COLLABORATION: For the City
In Austin, Texas there’s a great example of cityreaching and transformation collaboration called For the City. Following are portions of For the City’s web-introduction by their executive director, Justin Lopez.
“For the City started in January of 2009, after a group of Austin Stone Community Church leaders and I spent a year wrestling with the idea of biblically loving the poor, and what it means for a church to care for their city and be “for the city.” Our digging showed us a few things: 1) The clarity of the biblical mandate to love the broken, the poor, and the marginalized, 2) Great examples of success – churches and organizations accomplishing life change through their growing experiences & expertise, 3) The rarity, but exceptional value of collaboration, 4) The importance of developing relationships rather than simply serving people – because it’s not just physical brokenness that needs restoration, there’s social, emotional, and spiritual brokenness too.”
“While we set out to serve the city at-large, our particular heartbeat those first few years was for the St. John neighborhood. Several people from Austin Stone were taking steps to move their families into the neighborhood, and we wanted to establish a physical presence that would bless the community and serve as a gathering place for nonprofits who joined hands with us in the effort to renew our city. 500 E. St. John’s was originally a nursing home, but had been sitting mostly vacant for years prior to 2010. The For the City Center is now comprised of a combination of meeting, nonprofit tenant, and church space.”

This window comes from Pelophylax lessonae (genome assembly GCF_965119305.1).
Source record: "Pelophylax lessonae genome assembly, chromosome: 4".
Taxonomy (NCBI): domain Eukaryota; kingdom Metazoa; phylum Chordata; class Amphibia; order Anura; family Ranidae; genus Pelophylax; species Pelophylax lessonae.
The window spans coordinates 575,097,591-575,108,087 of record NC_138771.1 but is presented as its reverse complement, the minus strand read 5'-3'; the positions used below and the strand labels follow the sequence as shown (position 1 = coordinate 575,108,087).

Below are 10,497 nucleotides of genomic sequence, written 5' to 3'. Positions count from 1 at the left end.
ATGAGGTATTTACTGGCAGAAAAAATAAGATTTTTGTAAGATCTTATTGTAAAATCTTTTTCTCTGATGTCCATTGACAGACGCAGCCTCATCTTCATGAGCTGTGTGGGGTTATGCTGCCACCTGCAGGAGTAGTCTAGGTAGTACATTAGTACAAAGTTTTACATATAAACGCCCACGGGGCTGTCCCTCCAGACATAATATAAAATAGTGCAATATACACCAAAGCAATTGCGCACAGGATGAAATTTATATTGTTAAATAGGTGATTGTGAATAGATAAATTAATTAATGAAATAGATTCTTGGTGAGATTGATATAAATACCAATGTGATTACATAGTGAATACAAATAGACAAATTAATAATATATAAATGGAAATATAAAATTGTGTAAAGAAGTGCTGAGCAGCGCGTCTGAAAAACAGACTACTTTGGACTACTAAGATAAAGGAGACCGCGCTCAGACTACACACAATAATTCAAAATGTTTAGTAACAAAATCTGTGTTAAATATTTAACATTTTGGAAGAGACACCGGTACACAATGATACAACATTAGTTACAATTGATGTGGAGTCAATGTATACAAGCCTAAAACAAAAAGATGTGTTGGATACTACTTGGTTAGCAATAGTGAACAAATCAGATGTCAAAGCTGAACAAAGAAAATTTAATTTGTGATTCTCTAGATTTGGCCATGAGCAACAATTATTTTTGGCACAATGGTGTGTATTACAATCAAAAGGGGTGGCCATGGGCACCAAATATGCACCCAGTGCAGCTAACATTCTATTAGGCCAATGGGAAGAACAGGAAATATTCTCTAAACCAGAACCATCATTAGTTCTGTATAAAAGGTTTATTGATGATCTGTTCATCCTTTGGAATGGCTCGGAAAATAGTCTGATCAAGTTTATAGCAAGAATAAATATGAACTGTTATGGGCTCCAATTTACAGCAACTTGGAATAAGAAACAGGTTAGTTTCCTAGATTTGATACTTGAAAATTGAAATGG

“… we invested in infrastructure that would allow us to scale our nonprofit relationships to more than just a handful of organizations. We had 3,000 people that we hoped would find opportunities to faithfully love the poor, and we needed something better than a website with a couple of email addresses on it that you could reach out to if you wanted. Our solution was to partner with over 100 nonprofit organizations in Austin and build a searchable web tool through which the church could seamlessly connect and serve. We saw exciting involvement through the site. But something about the fact that people had to come to our website to get involved in their city bothered us. The Bible doesn’t mention God’s people making a difference in their city through an organization like For the City, but it does mention God’s people making a difference in their city through an organization called the church. It was from this desire to empower churches to be ‘for the city’ that we consolidated these efforts into Restore Strategies.”
“Restore empowers churches to transform their cities by leveraging the time and energy we’ve invested into our infrastructure. We believe wholeheartedly that this is how it’s supposed to be: the church loving the poor, the marginalized, and the broken. In the past few years, Doug and the team have helped churches in Austin, Waco, Temple and Oklahoma City mobilize their people to reach their cities. With Restore Strategies now positioned to empower God’s people to make the difference through the local church, some additional reimagining of our core values became necessary.” To read the entire For the City story, click the button below.